Goodwin Sands campaign group secure right to a Judicial Review

Goodwin Sands SOS report, 9th March 2019: We won a significant battle at the High Court yesterday, when claimant Joanna Thomson was awarded a Judicial Review of the Marine Management Organisation’s decision to allow Dover Harbour Board to dredge 3 million tonnes of aggregate from the South Goodwins sandbank.

Outside the Royal Courts of Justice – from L-R: Daniel Piccinin of Brick Court Chambers, Mrs Joanna Thomson, Paul Taylor of Richard Buxton Ltd (solicitors)

The Judge, The Honourable Mrs Justice Thornton granted Joanna’s solicitors leave to proceed to a Judicial Review on one of the two grounds presented to the court by Marie Demetriou QC of Brick Court Chambers, London.

Leave was granted on account of the fact that the MMO (H.M.G. Marine Management Organisation) had not considered the impact of the physical removal of the volume of 2 million m3 of sand from a designated Protected Feature within the Goodwin Sands proposed Marine Conservation Zone.  They had only considered the impact of removing the surface area of the subtidal sand, which is a designated Protected Feature within the proposed Marine Conservation Zone.

Leave was refused for the second ground that the MMO could not conclude that dredging would pose no risk to the underwater cultural heritage of the Goodwin Sands because the relevant document had not been agreed and finalised before making their decision.  Joanna’s solicitors, Richard Buxton Ltd, are considering appealing against this ruling.

Richard Kerr-Wilson, whose uncle Flying Officer Jack Kerr Wilson (no hyphen on purpose) was shot down over the Goodwins in May 1940, welcomed the decision, saying that ‘the Goodwins should be respected as a war grave for those who gave their lives for their country during WWII’.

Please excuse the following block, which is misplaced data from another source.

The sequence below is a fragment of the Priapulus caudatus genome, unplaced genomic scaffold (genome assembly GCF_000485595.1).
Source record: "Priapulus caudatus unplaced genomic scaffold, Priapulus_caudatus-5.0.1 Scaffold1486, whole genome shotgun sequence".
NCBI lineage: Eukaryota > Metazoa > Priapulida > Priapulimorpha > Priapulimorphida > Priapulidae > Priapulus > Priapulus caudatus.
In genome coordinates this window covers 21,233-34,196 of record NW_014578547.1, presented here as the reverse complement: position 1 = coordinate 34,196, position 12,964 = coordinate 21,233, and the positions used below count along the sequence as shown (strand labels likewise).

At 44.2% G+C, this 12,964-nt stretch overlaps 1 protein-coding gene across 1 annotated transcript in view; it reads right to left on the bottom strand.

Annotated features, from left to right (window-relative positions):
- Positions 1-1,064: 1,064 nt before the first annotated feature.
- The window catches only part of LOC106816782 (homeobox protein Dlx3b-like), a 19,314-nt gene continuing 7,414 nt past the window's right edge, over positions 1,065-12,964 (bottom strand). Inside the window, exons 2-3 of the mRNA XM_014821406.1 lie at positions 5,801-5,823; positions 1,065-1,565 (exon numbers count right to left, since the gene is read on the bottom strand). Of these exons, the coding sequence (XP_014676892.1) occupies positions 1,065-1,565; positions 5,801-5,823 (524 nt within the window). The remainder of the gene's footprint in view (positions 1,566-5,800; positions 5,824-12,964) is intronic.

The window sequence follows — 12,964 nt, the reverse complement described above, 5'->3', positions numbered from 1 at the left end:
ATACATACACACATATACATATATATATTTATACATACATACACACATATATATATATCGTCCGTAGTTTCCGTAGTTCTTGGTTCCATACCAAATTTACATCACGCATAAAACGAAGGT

After the hearing, Joanna stated ‘this is a major step forward for all of us who consider the Goodwin Sands should not be subject to rapacious mining by Dover Harbour Board, or anyone else.  They are, quite simply, not a quarry to be exploited by a budget driven developer trying to get away with applying 1980’s lack of regulations to the present day requirements of detailed Environmental Statements’. 

The Sands which are a proposed Marine Conservation Zone have been described by Wessex Archaeology, who reviewed data for Dover Harbour Board’s environmental consultants, as ‘archaeologically extraordinary’ on account of their holding the highest density of maritime assets in UK waters.

Judge Justine Thornton overturned a previous ruling by Judge David Holgate, who initially refused leave to proceed, in what could only be described as ‘a vitriolic rant from someone who had clearly not read the papers properly’.

It is anticipated that the Judicial Review will be held in June and will take place at the High Court.  Dover Harbour Board requested that the hearing took place before 21st June 2019 and this was accepted by both the Judge and Joanna’s Counsel.  The costs cap against Joanna in case she loses was capped at £10K but Richard Buxton wants to appeal this also as it is based entirely on the expectation of being able to raise more funds.

A transcript of Judge Thornton’s summing up will be made available in due course.

Goodwin Sands SOS, 9th March 2019. For further details, see

Goodwin Sands SOS also advise:

More Funds are now needed:
This is of course excellent news but we now need to raise at least another £30K for legal fees going forward.  We have already raised this amount so we know it can be done!  Donations can be made through our CrowdJustice link, or if you are a UK taxpayer, please contact us direct, again through the website, as we can claim gift aid, which would boost your donation by 20%.

Pledge to our CrowdJustice campaign


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